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Bama-LSU The Lowest-Rated BCS Title Game… Ever

The game was a rematch.  A rematch of a game that many people found to be boring the first time around.  A boring game played by two teams from the same conference, the same region of the country.

There are plenty of reasons why last night’s Alabama-LSU title bout was the lowest-rated BCS title game in history (and that history dates back to January of 1999).  The fact that many people likely tuned the game out as it proved to be yet another festival of field goals should be considered, too.

Last night’s game was down 14% from last year’s close game between Auburn and Oregon. 

With the title game and other BCS bowls taking a ratings hit this year, the likelihood of BCS commissioners changing their end-of-the-year system improves.



Rating equals percentage of households, not eyeballs. In terms of eyeballs it was middle of the pack.

Non-traditional platforms (Xbox, tablets, etc / tuned to WatchESPN, etc.) were up 20%, so at least some part of the "decline" was simply a shift in screen choice.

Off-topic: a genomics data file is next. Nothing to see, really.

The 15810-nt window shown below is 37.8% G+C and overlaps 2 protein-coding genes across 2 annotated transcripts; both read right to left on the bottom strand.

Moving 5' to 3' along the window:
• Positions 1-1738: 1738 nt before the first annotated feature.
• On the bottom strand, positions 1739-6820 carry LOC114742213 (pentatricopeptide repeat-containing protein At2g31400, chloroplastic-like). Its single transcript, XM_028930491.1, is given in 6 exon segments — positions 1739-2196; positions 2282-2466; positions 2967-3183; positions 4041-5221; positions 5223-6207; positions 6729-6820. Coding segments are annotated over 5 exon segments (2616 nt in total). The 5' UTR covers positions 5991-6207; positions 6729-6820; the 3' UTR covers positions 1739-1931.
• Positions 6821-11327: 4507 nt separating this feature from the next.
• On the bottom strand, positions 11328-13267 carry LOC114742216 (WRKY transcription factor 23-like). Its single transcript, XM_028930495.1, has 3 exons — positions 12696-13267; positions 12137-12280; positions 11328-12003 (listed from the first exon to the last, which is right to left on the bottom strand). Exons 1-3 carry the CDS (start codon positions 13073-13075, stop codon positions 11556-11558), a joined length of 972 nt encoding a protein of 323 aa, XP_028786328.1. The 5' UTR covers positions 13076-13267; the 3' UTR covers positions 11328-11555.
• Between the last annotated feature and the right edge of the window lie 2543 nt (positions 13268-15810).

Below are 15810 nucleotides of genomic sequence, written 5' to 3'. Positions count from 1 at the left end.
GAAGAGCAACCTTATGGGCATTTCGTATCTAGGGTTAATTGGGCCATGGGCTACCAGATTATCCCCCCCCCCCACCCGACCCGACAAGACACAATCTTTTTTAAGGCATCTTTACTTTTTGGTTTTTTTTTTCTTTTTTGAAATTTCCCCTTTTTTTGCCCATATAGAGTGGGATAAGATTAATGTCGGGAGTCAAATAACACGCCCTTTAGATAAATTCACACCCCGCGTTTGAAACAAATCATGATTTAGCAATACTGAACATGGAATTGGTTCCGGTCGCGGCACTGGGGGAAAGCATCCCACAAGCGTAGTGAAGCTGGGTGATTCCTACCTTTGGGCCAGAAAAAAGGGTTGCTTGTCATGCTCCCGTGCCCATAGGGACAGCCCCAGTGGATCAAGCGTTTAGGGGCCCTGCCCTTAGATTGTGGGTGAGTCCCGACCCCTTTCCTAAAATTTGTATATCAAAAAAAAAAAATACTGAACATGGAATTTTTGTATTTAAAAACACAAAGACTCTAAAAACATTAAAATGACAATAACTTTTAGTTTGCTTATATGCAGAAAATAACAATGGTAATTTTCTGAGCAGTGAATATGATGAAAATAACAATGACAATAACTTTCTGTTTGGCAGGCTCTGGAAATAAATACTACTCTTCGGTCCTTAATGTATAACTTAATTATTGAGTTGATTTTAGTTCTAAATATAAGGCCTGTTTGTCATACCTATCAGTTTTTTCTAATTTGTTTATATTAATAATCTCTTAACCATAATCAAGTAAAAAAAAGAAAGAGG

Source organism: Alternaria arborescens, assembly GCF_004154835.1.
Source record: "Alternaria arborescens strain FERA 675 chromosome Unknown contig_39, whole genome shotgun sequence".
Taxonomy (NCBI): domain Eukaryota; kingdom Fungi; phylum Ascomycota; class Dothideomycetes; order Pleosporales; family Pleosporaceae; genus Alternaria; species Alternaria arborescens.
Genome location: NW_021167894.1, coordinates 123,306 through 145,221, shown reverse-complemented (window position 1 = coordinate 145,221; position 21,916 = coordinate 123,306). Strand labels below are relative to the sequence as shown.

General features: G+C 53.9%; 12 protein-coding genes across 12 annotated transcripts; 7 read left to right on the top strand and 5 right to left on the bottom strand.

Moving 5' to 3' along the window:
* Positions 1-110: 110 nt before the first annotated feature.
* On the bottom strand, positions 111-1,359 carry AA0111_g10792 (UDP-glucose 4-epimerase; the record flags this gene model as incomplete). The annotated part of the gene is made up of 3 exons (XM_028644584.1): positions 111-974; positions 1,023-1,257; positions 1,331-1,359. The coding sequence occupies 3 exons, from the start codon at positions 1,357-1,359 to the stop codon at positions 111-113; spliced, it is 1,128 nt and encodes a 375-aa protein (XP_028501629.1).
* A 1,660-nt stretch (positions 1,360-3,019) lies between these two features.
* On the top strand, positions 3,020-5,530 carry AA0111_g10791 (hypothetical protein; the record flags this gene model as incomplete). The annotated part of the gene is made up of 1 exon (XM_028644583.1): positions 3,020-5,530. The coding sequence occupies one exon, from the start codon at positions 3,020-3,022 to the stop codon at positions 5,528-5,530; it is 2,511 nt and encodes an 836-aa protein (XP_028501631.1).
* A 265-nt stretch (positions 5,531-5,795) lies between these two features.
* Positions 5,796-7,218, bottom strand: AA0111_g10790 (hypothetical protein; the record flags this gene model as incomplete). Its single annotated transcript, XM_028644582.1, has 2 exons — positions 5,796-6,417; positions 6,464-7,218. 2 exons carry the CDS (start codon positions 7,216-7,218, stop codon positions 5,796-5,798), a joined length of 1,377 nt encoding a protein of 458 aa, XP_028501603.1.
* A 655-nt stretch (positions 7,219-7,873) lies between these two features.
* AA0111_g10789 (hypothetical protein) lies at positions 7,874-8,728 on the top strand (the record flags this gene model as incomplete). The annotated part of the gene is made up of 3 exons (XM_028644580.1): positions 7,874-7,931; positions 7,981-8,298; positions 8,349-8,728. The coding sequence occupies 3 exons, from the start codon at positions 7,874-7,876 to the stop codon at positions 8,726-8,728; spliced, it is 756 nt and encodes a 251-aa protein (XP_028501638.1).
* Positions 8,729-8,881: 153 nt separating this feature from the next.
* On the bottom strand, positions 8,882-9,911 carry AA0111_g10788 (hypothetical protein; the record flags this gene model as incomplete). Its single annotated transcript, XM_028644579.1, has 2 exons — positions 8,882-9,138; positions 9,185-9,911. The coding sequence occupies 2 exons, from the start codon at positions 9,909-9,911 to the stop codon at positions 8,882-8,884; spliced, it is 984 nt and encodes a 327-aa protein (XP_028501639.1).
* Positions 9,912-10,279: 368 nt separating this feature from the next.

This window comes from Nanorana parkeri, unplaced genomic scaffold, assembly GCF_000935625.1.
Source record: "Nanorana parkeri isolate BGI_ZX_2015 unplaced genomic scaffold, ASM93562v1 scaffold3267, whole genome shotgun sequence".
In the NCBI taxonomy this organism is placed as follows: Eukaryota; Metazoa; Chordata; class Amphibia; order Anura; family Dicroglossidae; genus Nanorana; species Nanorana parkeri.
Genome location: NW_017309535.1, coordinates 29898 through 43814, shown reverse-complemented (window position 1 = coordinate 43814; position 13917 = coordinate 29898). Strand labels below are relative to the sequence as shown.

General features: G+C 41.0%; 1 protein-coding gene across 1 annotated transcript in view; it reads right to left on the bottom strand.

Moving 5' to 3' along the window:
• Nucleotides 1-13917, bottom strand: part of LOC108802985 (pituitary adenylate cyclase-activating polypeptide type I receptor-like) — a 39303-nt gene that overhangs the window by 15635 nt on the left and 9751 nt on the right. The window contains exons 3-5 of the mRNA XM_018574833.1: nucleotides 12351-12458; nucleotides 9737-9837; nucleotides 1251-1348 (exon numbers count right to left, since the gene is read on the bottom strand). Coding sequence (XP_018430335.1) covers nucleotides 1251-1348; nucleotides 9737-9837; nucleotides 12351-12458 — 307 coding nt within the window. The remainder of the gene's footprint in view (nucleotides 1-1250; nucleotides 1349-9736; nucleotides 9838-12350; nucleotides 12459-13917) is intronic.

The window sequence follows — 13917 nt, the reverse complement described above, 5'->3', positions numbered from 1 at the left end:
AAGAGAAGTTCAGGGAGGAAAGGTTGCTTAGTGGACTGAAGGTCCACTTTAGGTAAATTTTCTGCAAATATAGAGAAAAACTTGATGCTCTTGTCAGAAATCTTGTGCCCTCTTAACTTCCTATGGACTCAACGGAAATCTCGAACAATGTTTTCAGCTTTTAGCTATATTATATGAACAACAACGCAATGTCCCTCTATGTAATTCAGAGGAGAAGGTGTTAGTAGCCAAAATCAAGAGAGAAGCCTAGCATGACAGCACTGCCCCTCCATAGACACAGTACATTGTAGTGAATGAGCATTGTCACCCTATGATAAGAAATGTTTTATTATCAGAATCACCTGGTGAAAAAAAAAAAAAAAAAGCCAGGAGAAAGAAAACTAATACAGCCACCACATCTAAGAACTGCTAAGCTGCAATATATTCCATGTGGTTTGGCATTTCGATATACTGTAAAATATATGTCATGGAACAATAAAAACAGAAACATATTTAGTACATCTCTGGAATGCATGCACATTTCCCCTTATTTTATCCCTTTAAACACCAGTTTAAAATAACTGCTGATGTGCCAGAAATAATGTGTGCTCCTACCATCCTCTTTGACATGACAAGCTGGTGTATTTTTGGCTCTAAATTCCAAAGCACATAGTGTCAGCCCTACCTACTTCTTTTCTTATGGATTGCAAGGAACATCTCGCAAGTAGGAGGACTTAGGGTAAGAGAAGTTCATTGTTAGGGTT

It's a fun headline to throw at a controversial game, but a bit misleading. I said a bit. Easy, there, John.


Has anyone considered that the low ratings have to do with the day and time it was played? I mean how many people turned it off because they had to get up for work on Tuesday morning.


True, but it was also the "second highest of program in the history in cable television." It is funny how all these media outlets are using the fact that it had worse ratings than last year's game as a push for a playoff. As I believe you have pointed out, even with a playoff it is very likely we would have ended up with the same game (LSU beats Stanford; Bama beats OSU; LSU v. Bama in NCG). What's that old saying, the grass is always greener....

From :

ESPN’s telecast of the Allstate Bowl Championship Series (BCS) National Championship – Alabama’s 21-0 shutout of LSU -- posted a 16.2 fast national household coverage rating, according to Nielsen, representing an average of 16,072,000 households, the second highest of any program in the history in cable television (records go back to 1987). The average of 24,214,000 viewers (P2+) was also second best in cable. It also is ESPN’s second-highest rating of all time. The only telecast in cable television history with a larger audience was last year’s BCS Championship on ESPN (17,718,000 homes and 27,316,000 people, based on a 17.8 rating), a 22-19 Auburn victory over Oregon decided by a field goal as time expired.

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